What Comes Before Mission and Vision?

I’ve recently had the good fortune to work on several strategic planning projects, helping clients chart their course for the future. These projects begin with an organizational assessment – collecting stakeholder feedback to identify strengths, weaknesses, opportunities, and threats – and culminate in a road map that defines strategic priorities and the tactics, resources, and accountabilities needed to achieve them.

What gets me most excited about strategic planning efforts, though, and what I consider the “real meat,” is the discussion we have about mission and vision. Before diving into these very “nonprofit-y” concepts, I like to pose a single question to participants. This concept, called Question Zero, is discussed in Harvard Business School’s Entrepreneurship in the Social Sector, so named because it should come before all other queries an organization needs to consider.

So, Question Zero is simply, “What, exactly, are we trying to accomplish?” Sounds easy enough, right? However, when stakeholders are asked to answer this question, their responses vary widely. Is the purpose of an animal shelter to rescue abused or neglected cats and dogs? To find homes for animals in their care? To reduce unwanted populations by spaying and neutering?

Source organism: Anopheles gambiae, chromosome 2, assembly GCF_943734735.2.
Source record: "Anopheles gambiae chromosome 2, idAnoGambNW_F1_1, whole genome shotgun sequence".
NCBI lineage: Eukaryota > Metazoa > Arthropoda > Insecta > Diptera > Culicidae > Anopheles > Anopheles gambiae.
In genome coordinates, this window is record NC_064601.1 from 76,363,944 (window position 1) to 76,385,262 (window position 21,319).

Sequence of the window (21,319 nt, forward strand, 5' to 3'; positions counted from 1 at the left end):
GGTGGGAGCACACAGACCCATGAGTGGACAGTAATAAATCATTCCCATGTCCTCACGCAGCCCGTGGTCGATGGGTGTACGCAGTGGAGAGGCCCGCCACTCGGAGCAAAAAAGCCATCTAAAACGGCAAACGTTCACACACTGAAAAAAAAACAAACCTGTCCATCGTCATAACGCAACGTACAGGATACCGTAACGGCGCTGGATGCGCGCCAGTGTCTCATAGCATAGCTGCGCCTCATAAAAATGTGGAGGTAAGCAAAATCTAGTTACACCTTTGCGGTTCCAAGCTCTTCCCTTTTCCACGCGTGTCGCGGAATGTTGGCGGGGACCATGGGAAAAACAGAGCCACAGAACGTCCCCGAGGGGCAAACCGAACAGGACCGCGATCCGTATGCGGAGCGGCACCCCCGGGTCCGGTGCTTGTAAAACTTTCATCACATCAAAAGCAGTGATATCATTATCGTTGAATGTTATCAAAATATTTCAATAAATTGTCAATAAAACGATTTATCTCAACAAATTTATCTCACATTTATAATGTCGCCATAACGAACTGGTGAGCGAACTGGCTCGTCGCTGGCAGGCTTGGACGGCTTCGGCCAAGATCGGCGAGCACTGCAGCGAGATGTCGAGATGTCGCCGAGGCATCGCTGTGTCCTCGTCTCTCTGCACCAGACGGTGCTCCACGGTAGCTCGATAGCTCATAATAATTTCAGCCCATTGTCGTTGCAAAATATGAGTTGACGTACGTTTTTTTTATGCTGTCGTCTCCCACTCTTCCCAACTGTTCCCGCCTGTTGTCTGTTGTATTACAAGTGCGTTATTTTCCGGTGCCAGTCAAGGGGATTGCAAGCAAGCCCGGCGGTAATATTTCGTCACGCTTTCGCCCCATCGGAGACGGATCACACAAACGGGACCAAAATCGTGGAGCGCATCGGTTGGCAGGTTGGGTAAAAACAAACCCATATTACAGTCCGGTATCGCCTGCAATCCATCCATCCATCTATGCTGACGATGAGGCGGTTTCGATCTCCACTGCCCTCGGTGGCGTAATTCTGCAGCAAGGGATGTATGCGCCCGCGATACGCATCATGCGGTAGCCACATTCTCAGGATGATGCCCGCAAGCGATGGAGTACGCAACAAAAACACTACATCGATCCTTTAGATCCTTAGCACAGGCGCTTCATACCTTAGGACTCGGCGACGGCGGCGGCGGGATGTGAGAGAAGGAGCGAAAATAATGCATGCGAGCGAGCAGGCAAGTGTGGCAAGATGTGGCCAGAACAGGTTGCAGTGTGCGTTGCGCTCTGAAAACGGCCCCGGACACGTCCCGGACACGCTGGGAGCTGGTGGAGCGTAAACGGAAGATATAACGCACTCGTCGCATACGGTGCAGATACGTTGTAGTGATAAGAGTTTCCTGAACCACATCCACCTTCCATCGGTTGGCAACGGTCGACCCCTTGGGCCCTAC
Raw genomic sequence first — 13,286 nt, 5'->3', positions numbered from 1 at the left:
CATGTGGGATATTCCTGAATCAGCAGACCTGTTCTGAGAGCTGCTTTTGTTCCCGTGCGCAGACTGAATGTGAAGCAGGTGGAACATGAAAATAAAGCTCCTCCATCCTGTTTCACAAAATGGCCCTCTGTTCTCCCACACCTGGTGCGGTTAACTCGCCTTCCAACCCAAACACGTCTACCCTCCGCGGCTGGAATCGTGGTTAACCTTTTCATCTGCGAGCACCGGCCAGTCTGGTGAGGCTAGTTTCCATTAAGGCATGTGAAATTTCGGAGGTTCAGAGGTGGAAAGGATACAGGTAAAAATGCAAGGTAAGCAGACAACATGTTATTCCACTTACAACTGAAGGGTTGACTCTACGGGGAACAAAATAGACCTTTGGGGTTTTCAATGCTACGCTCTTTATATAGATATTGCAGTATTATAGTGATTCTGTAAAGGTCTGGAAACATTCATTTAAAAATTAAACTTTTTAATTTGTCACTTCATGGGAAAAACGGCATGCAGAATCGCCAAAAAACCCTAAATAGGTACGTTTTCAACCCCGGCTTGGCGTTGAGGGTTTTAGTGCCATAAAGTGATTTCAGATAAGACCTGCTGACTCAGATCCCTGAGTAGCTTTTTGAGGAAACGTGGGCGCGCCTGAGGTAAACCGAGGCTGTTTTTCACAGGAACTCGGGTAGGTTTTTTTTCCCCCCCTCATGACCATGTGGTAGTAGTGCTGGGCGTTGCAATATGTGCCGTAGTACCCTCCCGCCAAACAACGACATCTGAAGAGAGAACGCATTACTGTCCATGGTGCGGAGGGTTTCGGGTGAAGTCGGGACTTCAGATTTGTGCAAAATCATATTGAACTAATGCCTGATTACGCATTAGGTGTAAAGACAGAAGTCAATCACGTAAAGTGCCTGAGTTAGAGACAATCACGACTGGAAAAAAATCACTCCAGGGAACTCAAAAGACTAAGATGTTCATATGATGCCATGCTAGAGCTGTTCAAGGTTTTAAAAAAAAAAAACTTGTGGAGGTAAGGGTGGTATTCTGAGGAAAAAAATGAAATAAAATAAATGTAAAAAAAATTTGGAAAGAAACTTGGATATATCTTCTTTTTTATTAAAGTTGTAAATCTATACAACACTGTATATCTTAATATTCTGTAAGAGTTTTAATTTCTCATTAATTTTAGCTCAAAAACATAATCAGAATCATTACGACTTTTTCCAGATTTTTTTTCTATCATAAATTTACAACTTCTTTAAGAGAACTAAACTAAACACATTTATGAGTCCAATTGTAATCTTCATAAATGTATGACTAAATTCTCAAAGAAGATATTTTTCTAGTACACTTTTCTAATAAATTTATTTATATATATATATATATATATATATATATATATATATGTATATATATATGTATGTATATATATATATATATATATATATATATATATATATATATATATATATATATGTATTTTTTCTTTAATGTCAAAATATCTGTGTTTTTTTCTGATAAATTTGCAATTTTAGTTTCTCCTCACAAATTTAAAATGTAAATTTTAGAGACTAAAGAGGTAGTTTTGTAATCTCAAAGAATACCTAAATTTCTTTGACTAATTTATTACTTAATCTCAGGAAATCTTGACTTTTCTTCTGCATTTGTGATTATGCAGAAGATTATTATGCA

Most often, nonprofits are trying to achieve multiple objectives. Each of the above responses may be valid, but Question Zero gets at the heart of the organization’s work. What is the primary focus? What is secondary? Question Zero provides a framework for leadership to identify priorities, and it tells the organization what to measure to evaluate its work.

Once consensus is reached on Question Zero, the vision and mission become more evident. An organization’s vision lays out its desired impact or end state for those affected. The vision directly relates back to Question Zero: What are we trying to accomplish? What impact do we want to make? The mission defines what you do, why you exist, who you support. It’s the practical, tangible context in which leadership makes decisions about the organization’s activities which, again, tie back to Question Zero.

As Friedrich Nietzsche famously stated, “The most common form of human stupidity is forgetting what we were trying to accomplish.” So, when it’s time to review your organization’s strategic direction, rather than jump right into mission and vision, start with Question Zero and see how in sync your leadership truly is (or is not).

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